Religion and Psychoactive Sacraments:
An Entheogen Chrestomathy
Thomas B. Roberts, Ph.D. and Paula Jo Hruby, Ed.D.
Author Index | Title Index
Mysticism and Philosophy.
Stace, W. T. (1960).
Philadelphia: J. B. Lippincott.
Description: Hardcover, 349 pages.
Contents: Preface, 8 chapters, index.
Excerpt(s): The principle of causal indifference is this: If X has an alleged mystical experience P1 and Y has an alleged mystical experience P2, and if the phenomenological characteristics of P1 entirely resemble the phenomenological characteristics of P2 so far as can be ascertained from the descriptions given by X and Y, then the two experiences cannot be regarded as being of two different kinds—for example, it cannot be said that one is a "genuine" mystical experience while the other is not—merely because they arise from dissimilar causal conditions.
The principle seems logically self-evident. At present it is perhaps not very important and may have no wide application to established facts. But it might become important in the future. It is introduced here because it is sometimes asserted that mystical experiences can be induced by drugs, such as mescalin, lysergic acid, etc. On the other hand, those who have achieved mystical states as a result of long and arduous spiritual exercises, fasting and prayer, or great moral efforts, possibly spread over many years, are inclined to deny that a drug can induce a "genuine" mystical experience, or at least look askance at such practices and such a claim. Our principle says that if the phenomenological descriptions of the two experiences are indistinguishable, so far as can be ascertained, then it cannot be denied that if one is a genuine mystical experience the other is also. This will follow notwithstanding the lowly antecedents of one of them, and in spite of the understandable annoyance of an ascetic, a saint, or a spiritual hero, who is told that his careless and worldly neighbor, who never did anything to deserve it, has attained to mystical consciousness by swallowing a pill. (pages 29-30)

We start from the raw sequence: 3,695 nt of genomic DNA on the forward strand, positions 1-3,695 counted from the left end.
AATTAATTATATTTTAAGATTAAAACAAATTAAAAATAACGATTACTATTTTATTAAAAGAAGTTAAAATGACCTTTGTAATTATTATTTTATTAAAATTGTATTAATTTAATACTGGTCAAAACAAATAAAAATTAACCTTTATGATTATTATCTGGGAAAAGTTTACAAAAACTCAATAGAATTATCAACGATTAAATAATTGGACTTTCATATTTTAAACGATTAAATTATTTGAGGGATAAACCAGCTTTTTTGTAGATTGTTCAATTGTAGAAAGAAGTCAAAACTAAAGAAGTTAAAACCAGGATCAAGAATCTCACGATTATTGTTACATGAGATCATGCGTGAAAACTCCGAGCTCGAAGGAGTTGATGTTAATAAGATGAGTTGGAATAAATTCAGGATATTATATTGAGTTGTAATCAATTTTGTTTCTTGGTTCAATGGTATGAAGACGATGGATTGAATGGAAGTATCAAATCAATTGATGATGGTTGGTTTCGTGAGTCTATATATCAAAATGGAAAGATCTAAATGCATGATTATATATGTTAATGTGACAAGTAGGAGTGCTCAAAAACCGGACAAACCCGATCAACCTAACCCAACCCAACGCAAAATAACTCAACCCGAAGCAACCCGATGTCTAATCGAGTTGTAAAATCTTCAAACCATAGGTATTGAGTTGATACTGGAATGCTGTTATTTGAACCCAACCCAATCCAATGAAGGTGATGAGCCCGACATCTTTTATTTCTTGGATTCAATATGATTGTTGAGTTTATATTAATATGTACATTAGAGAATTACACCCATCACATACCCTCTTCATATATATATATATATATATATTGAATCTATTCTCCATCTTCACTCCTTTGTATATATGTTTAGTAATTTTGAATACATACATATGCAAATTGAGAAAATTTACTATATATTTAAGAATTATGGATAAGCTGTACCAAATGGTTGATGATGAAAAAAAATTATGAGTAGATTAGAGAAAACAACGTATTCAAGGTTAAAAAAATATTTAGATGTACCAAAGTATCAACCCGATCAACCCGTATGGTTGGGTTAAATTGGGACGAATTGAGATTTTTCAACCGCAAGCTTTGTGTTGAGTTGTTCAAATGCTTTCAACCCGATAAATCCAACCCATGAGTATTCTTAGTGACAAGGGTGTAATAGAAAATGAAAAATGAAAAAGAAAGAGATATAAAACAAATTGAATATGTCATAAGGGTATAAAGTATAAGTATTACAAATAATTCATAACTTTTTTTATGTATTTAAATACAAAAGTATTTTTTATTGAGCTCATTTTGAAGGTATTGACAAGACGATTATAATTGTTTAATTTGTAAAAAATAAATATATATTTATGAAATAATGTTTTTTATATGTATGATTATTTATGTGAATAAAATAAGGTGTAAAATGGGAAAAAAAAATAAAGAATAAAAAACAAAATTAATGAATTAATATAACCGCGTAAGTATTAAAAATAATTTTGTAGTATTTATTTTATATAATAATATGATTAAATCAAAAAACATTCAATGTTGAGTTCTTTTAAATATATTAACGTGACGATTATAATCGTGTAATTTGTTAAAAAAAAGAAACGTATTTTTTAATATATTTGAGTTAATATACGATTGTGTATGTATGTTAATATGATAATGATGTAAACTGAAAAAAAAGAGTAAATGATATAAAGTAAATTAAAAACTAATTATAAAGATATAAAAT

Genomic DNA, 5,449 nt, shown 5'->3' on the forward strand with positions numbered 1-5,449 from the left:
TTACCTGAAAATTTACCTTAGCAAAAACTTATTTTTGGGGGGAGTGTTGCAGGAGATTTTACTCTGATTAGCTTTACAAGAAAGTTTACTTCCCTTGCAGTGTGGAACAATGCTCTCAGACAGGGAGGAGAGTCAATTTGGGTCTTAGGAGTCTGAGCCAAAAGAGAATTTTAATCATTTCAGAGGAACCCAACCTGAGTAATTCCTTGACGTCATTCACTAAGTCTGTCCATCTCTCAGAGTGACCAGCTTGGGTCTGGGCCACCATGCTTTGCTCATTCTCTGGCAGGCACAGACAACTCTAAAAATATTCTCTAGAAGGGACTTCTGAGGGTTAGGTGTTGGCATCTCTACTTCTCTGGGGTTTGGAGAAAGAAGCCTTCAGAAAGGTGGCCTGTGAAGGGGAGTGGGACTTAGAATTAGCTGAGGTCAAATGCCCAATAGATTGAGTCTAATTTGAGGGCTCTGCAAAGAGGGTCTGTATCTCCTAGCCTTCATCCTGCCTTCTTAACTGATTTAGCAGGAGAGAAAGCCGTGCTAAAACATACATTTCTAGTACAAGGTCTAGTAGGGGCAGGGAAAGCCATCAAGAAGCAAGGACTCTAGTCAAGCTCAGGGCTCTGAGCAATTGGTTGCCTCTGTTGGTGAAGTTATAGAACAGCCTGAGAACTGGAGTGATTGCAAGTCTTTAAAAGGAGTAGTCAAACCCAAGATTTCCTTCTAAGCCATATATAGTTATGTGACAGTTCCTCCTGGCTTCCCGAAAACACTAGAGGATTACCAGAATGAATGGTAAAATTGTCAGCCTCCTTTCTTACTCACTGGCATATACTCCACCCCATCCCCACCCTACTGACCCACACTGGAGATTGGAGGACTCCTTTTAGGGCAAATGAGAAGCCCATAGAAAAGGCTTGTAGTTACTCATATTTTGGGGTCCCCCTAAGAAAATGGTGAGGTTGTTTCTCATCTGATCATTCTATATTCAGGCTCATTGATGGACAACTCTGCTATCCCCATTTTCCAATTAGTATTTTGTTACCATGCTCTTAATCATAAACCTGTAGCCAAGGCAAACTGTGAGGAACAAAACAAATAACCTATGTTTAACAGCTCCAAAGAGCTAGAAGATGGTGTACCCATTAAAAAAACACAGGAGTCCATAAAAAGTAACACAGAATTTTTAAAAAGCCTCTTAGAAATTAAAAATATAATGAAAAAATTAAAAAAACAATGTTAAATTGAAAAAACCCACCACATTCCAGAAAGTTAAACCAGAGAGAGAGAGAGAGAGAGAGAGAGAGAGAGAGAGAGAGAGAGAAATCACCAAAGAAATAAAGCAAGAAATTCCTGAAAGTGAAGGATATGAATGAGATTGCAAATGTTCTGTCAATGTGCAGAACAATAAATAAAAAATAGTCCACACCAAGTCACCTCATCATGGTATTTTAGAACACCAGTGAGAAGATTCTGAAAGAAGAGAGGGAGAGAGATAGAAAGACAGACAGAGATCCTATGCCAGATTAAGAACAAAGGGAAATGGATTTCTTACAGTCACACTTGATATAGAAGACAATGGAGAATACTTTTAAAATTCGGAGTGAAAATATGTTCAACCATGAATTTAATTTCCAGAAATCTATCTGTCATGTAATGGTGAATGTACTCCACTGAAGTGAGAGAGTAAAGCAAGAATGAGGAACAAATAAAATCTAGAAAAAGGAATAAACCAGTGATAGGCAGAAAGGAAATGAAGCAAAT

Another application of our principle which might be quoted arises in connection with the second of the three well-known periods of mystical illumination in the life of Jakob Boehme. This second illumination is stated to have been induced by gazing at a polished disc. Looking at a polished surface seems just as lowly and unspiritual a causal condition of mystical experience as the taking of a drug. Yet no one, I believe, will deny that Jakob Boehme was a "genuine" mystic. (Pages 30-31)
Those who think that a mescalin experience cannot possibly be a genuine mystical experience, however indistinguishable therefrom it may be in its phenomenology, might also reflect on the fact that the contemplation of running water caused St. Ignatius Loyola to pass into a state of extrovertive mystical consciousness in which he "came to comprehend spiritual things." (page 70)
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